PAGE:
Presentation on theme: "Legislation and Promising Practices for Reducing Restraint & Seclusion Use Restraint and Seclusion in Foster Care Presented by Lloyd Bullard, M. Ed. LB."— Presentation transcript:
Legislation and Promising Practices for Reducing Restraint & Seclusion Use Restraint and Seclusion in Foster Care Presented by Lloyd Bullard, M. Ed. LB International Consulting, LLC.
Legislation Children’s Health Act of 2000 (H.R. 4365) Signed into Law October of 2000 by President Clinton The Act contains two significant section: –Part H and; –Part I.
Children’s Health Act of 2000 Part H - applies to public and private general hospitals, nursing facilities, intermediate care facilities, or other health care facilities Part I – applies to public and private non-medical, community-based facilities for youth (as defined by the secretary)
Children’s Health Act of 2000 Part I – required physical restraints and seclusion to only be imposed in emergency circumstances and only to ensure the safe of the child, staff or others Other less restrictive interventions would have been determined to be ineffective
Children’s Health Act 2000 Restraints or seclusion are imposed only by an individual trained and certified by state recognized body (as defined by the secretary) Interim Procedures – Supervisory or senior staff with training in restraint and seclusion who is competent to conduct a face-to-face assessment (as defined by the secertary) Supervisor or senior staff continues to monitor the situation for the duration of the restraint or seclusion Secretary 6 months to develop standards/States 1 year to develop standards once the Federal standards are implemented
Foster Parents and Restraint & Seclusion Use Cornell University’s Research – Numerous focus groups with children in foster carte and foster parents Cornell has refused to train foster parents on restraint techniques. Based on children perceiving that the foster parents were attempting to hurt them Liability issues related to safety risks
Why So Many Restraints? Caretakers say: –It’s the clients. –They have such severe problems –They often put themselves, other clients, and staff at risk. –It’s necessary to keep everyone safe.
But Some Studies Suggest Otherwise Programs serving similar children have widely varying rates of restraint. Some programs serving very difficult children have low restraint rates. Many programs have significantly reduced restraint without changes in their populations.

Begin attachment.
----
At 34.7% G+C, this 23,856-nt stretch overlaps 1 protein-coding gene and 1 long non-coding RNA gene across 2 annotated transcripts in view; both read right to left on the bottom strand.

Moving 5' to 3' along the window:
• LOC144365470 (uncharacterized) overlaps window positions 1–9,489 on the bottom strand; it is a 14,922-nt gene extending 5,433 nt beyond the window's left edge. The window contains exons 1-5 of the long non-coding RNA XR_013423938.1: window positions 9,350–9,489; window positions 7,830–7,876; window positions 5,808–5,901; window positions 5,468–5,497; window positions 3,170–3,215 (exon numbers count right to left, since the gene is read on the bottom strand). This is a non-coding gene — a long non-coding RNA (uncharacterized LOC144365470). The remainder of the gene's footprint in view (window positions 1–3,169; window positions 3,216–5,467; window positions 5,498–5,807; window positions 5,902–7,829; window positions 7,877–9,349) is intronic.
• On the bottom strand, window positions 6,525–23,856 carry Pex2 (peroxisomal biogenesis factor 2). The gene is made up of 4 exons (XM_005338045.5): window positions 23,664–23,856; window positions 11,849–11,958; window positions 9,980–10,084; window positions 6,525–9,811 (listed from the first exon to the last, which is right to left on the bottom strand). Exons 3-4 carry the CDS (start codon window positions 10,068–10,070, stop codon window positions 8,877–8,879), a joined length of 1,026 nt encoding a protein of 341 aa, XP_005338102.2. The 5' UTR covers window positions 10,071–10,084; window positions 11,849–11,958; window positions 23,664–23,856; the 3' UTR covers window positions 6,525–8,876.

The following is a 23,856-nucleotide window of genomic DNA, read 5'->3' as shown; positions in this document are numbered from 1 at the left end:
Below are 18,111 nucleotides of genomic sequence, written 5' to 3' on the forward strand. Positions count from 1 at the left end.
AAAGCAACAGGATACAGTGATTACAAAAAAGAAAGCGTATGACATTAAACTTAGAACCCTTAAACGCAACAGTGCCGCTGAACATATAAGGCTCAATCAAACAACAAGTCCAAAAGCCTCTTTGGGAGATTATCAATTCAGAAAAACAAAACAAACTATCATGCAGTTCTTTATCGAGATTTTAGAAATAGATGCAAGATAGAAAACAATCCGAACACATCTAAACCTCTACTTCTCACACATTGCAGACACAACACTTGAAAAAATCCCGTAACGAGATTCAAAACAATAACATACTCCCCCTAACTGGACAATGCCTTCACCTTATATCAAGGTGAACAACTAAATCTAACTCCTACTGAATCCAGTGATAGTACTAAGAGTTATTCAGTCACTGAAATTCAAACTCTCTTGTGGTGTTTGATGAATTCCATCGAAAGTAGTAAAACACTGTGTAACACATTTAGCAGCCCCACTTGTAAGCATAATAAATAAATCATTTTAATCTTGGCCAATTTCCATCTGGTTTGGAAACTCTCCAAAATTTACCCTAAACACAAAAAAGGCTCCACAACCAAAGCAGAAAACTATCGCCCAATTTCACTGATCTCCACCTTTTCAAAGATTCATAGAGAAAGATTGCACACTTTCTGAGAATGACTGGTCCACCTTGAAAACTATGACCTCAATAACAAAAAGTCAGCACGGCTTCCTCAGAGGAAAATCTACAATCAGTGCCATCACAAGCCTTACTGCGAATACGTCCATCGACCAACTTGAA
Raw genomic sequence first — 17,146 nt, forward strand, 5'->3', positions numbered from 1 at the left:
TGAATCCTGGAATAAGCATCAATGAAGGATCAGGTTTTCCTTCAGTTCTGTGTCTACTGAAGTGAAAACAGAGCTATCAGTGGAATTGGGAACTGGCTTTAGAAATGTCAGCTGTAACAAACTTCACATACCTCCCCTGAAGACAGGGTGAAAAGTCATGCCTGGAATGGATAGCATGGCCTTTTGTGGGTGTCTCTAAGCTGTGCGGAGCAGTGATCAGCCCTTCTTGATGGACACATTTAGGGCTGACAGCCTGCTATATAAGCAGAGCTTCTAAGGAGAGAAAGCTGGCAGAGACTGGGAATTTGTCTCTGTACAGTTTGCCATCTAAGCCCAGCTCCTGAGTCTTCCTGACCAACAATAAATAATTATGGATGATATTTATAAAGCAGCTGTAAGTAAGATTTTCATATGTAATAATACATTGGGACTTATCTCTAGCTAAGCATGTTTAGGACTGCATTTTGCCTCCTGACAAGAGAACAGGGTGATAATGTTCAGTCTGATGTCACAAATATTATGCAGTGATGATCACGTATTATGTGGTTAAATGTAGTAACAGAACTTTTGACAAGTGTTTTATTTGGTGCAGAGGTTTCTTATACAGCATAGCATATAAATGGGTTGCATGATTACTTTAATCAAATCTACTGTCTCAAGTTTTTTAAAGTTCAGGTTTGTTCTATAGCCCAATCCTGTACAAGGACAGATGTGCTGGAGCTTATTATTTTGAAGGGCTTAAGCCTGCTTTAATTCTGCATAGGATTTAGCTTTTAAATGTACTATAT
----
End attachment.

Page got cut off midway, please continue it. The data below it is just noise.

What is it about us? Our belief that the problem lies with the clients Focus on management and control as opposed to support and teaching Lack of staff skills in effective de-escalation
Bad News or Good? Being identified as the source of the problem may sound like bad news or an indictment of caretakers. But it’s actually good news. –If it really were the clients, we’d be stuck doing thousands of restraints forever. –If it’s us, we can do something about it.
Successful Strategies to Reduce Restraint and Seclusion
The Issue Brief (NETI, 2003) Reducing the Use of Restraint and Seclusion: Promising Practices and Successful Strategies –An issue brief that annotates policies and practices that successfully reduce the use of restraint and seclusion Chapters Leadership Organizational Culture Agencies’ Policies, Procedures and Practices Staff Training and Professional Development Treatment Milieu Continuous Quality Improvement
The Issue Brief Information pulled from a variety of sources as outcomes and data on children is scarce Project’s own preliminary quantitative and qualitative findings Subject matter experts Focus groups findings (Federation of Families for Children’s Mental Health - FFCMH) Published research findings
Leadership (NETi, 2003) Supportive Executive Leadership –Identify Restraint and Seclusion as a Top Priority Sustained commitment by the executive leadership team. –Set the Tone Mission statement supports a violence- and coercion-free environment Restraint and seclusion are crisis events, treatment failures, and high-risk interventions Leaders must model the interest, time commitment, and “sell” the initiative to managers and direct care staff
Leadership (NETI, 2003) Supportive Executive Leadership continued: –Provide Training and Resources Emphasize training in alternatives to restraint and seclusion Ensure integration of training into practice –Establish an Oversight Committee Include executive leaders, managers, supervisors, direct care staff, family members, children, and advocates Committee empowered to implement changes
Leadership (NETI, 2003) Supportive Executive Leadership continued: –Take Responsibility Administrators shoulder the burden of reducing restraint and seclusion –Maintain Accountability Executive leader(s) on-call 24 hours a day to whom each incident is immediately reported